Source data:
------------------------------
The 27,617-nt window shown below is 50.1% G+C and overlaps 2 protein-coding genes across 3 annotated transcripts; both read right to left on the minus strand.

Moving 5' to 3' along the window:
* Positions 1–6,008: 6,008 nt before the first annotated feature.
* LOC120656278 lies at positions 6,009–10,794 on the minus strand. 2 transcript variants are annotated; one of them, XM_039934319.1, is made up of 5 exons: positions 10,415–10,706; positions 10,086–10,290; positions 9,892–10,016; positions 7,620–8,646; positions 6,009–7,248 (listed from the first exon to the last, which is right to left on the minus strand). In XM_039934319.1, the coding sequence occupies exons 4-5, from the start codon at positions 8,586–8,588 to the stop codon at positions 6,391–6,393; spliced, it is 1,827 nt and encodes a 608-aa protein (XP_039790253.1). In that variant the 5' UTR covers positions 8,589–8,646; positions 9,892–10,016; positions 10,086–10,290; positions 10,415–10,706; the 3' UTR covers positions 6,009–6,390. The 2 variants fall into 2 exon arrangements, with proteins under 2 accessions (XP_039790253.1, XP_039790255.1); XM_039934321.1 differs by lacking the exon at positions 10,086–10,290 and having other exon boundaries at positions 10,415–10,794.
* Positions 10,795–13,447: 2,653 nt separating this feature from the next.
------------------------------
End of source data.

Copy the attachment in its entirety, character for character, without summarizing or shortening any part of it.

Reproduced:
The 27,617-nt window shown below is 50.1% G+C and overlaps 2 protein-coding genes across 3 annotated transcripts; both read right to left on the minus strand.

Moving 5' to 3' along the window:
* Positions 1–6,008: 6,008 nt before the first annotated feature.
* LOC120656278 lies at positions 6,009–10,794 on the minus strand. 2 transcript variants are annotated; one of them, XM_039934319.1, is made up of 5 exons: positions 10,415–10,706; positions 10,086–10,290; positions 9,892–10,016; positions 7,620–8,646; positions 6,009–7,248 (listed from the first exon to the last, which is right to left on the minus strand). In XM_039934319.1, the coding sequence occupies exons 4-5, from the start codon at positions 8,586–8,588 to the stop codon at positions 6,391–6,393; spliced, it is 1,827 nt and encodes a 608-aa protein (XP_039790253.1). In that variant the 5' UTR covers positions 8,589–8,646; positions 9,892–10,016; positions 10,086–10,290; positions 10,415–10,706; the 3' UTR covers positions 6,009–6,390. The 2 variants fall into 2 exon arrangements, with proteins under 2 accessions (XP_039790253.1, XP_039790255.1); XM_039934321.1 differs by lacking the exon at positions 10,086–10,290 and having other exon boundaries at positions 10,415–10,794.
* Positions 10,795–13,447: 2,653 nt separating this feature from the next.